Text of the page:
Cronin continued as an active player until he broke a leg in July 1945, but he had taken himself out of the regular lineup in 1942. The Red Sox did not win a pennant with Cronin as manager until 1946, when the club won 104 games but lost the World Series to the St. After retiring as field manager in 1947, he served 11 years as a Red Sox executive before being named president of the American League in 1959. In his 14 years in the job, Cronin oversaw the expansion of the league from 8 to 12 teams, stirred controversy when he dismissed two umpires for''incompetence'' after he learned they were trying to form a union in 1970 and ended his career in further controversy when he vetoed the Yankees' effort to hire the Oakland A's manager, Dick Williams, while approving the Detroit Tigers' signing of the Yankees' former manager, Ralph Houk.
In addition to his wife, he is survived by three sons, Thomas, Michael and Hayward; a daughter, Maureen Hayward, and several grandchildren. A funeral service will be held at 11 A. Joseph Edward Cronin (October 12, 1906 - September 7, 1984) was a Major League Baseball (MLB) shortstop, manager and general manager.
He also served as president of the American League (AL) for 14 years. A seven-time All-Star, Cronin became the first AL player to become an All-Star with two teams; he was elected to the Baseball Hall of Fame in 1956. As a player-manager and manager. Seven of the American League's 1937 All-Star players, from left to right Lou Gehrig, Joe Cronin, Bill Dickey, Joe DiMaggio, Charlie Gehringer, Jimmie Foxx, and Hank Greenberg. All seven would eventually be elected to the Hall of Fame.
Cronin was born in Excelsior District of San Francisco, California. The 1906 San Francisco earthquake had cost his Irish Catholic parents almost all of their possessions.  Cronin attended Sacred Heart High School. He played several sports as a child and he won a city tennis championship for his age group when he was 14. As he was not greatly interested in school, Cronin's grades improved only when the San Francisco Seals of the Pacific Coast League began giving away tickets to students with good conduct and attendance.
At the time, the nearest MLB team was nearly 2,000 miles from San Francisco. Baseball promoter Joe Engel, who scouted for the Senators and managed the Chattanooga Lookouts at Engel Stadium, originally signed Cronin.
Engel first spotted Cronin playing in Kansas City. "I knew I was watching a great player", Engel said.
I bought Cronin at a time he was hitting. You bought him for yourself.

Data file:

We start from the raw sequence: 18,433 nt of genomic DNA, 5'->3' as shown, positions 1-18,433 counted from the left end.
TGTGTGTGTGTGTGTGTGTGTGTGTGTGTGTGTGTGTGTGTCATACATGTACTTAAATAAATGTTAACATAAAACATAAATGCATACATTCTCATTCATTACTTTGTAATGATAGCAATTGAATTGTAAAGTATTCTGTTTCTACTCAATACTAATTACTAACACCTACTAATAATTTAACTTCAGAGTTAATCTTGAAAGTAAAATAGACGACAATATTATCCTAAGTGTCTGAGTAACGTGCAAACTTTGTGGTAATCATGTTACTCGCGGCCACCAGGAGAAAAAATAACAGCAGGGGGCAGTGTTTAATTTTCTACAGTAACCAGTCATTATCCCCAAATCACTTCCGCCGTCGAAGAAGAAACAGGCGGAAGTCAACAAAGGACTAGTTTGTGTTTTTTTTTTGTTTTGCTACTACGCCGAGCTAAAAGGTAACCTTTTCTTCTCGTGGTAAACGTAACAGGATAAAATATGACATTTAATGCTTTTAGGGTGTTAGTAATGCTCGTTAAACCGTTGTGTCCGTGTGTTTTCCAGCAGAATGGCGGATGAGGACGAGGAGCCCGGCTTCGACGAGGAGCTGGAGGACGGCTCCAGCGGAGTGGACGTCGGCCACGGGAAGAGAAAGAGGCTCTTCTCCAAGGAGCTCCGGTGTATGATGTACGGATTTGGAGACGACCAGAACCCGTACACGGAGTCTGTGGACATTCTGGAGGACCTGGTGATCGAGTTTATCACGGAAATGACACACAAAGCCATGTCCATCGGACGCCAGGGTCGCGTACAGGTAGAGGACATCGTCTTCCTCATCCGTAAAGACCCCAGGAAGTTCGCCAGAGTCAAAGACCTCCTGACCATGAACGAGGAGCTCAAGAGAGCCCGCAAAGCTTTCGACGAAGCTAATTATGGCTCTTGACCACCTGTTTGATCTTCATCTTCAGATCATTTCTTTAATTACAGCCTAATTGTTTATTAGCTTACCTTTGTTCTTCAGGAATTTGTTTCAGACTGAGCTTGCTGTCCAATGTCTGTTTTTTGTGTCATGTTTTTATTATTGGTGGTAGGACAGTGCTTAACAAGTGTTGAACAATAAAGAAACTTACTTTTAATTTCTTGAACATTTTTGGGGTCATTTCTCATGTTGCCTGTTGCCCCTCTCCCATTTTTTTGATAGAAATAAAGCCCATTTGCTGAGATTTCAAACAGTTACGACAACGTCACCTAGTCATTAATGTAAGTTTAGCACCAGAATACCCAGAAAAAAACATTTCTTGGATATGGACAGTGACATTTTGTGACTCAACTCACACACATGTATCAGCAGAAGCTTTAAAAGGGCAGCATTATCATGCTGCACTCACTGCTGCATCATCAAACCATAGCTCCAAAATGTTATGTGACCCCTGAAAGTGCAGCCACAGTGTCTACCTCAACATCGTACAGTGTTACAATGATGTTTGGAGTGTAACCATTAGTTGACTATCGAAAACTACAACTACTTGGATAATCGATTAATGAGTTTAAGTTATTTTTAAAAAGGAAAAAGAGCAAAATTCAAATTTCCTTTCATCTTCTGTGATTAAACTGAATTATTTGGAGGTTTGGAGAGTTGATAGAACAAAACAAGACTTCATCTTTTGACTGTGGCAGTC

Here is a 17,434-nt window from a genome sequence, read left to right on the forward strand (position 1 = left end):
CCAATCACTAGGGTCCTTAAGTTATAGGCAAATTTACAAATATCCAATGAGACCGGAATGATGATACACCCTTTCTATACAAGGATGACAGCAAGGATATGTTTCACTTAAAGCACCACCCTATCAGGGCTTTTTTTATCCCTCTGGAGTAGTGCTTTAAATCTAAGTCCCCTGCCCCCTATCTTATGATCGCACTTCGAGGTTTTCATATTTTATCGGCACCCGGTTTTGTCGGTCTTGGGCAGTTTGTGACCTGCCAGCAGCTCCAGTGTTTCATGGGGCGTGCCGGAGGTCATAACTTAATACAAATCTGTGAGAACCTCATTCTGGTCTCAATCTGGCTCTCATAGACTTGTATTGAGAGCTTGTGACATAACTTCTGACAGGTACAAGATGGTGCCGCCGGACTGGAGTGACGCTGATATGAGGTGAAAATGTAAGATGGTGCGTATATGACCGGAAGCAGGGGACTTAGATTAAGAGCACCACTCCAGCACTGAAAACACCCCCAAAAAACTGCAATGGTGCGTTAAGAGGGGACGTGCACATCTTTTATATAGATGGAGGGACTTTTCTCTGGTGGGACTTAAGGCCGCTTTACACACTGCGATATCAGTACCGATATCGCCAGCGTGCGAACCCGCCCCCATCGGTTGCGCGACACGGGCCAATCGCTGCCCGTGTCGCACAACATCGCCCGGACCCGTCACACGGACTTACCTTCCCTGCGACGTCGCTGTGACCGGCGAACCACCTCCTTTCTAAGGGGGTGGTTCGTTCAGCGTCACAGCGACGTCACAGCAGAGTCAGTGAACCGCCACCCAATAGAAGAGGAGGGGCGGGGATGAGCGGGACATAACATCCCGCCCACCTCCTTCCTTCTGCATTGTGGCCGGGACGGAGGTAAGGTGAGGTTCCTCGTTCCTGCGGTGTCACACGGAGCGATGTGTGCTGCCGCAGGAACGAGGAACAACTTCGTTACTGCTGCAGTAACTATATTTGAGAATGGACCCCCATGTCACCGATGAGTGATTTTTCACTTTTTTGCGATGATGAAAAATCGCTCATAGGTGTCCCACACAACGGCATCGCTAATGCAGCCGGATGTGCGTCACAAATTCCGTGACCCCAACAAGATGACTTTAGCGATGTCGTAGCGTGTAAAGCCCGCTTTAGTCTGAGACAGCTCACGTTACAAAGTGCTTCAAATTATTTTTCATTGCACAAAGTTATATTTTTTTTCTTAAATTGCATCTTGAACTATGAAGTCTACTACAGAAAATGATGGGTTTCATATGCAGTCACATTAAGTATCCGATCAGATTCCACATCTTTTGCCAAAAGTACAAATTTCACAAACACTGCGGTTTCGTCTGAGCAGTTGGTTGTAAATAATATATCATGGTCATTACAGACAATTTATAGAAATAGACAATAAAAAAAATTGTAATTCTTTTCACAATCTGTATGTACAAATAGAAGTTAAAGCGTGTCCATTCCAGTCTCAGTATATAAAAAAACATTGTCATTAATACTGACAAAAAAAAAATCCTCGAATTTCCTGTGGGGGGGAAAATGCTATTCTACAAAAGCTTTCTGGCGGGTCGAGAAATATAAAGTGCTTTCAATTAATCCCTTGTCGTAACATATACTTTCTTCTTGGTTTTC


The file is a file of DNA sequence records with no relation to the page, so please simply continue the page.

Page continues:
He's not my ballplayer - he's yours. You keep him and don't either you or Cronin show up at the ballpark. In 1930, Cronin had a breakout year, batting. 346 with 13 home runs and 126 RBI.
Cronin won both the AL Writers' MVP (the forerunner of the BBWAA MVP, established in 1931) and the AL Sporting News MVP. His 1931 season was also outstanding, with him posting a. 306 average, 12 home runs, and 126 RBIs. Cronin led the Senators to the 1933 World Series and later married Griffith's niece, Mildred Robertson. Cronin was named player-manager of the Senators in 1933, a post he would hold for two years.
In 1935, he was traded to the Boston Red Sox by Griffith, also as player-manager. Cronin retired as a player in 1945, but remained manager of the Red Sox until 1947. On June 17, 1943, Cronin sent himself into pinch hit in both games of a doubleheader and hit a home run each time.
As early as 1938, it was apparent that Cronin was nearing the end of his playing career. Red Sox farm director Billy Evans thought he had found Cronin's successor in Pee Wee Reese, the star shortstop for the Louisville Colonels of the Triple-A American Association. However, when Yawkey and Evans asked Cronin to scout Reese, Cronin realized he was scouting his replacement. Believing that he was still had enough left to be a regular player, Cronin deliberately downplayed Reese's talent and suggested that the Red Sox trade him. Reese was eventually traded to the Brooklyn Dodgers, where he went on to a Hall of Fame career.
 As it turned out, Evans' and Yawkey's initial concerns about Cronin were valid. His last year as a full-time player was 1941; after that year he never played more than 76 games in a season. Over his career, Cronin batted. 300 or higher eight times, as well as driving in 100 runs or more eight times.
301 average, 170 home runs, and 1,424 RBIs. As a manager, he compiled a 1,236-1,055 record and won two American League pennants (in 1933 and 1946). His 1933 Senators dropped the 1933 World Series to the New York Giants, and his 1946 Boston Red Sox lost the 1946 World Series to the St. At the end of the 1947 season, Cronin succeeded Eddie Collins as general manager of the Red Sox and held the post for over 11 years, through mid-January 1959. The Red Sox challenged for the AL pennant in 1948-49 (finishing second by a single game both seasons) thanks to Cronin's aggressive trades. In his first off-season, he acquired shortstop Vern Stephens and pitchers Ellis Kinder and Jack Kramer from the St. Louis Browns; all played major roles in Boston's contending 1948 season, and Kinder and Stephens were centerpieces of the Red Sox' 1949-50 contenders as well. But the Red Sox last seriously contended in 1950, and began a slow decline during the 1950s. With the exception of Ted Williams (who missed most of the 1952-53 seasons while serving in the Korean War), the core of the 1946-50 team aged quickly and the Red Sox faced a significant rebuilding job starting in 1952. Cronin's acquisition of future American League Most Valuable Player Jackie Jensen from Washington in 1954 represented a coup, but the club misfired on several "bonus babies" who never lived up to their potential.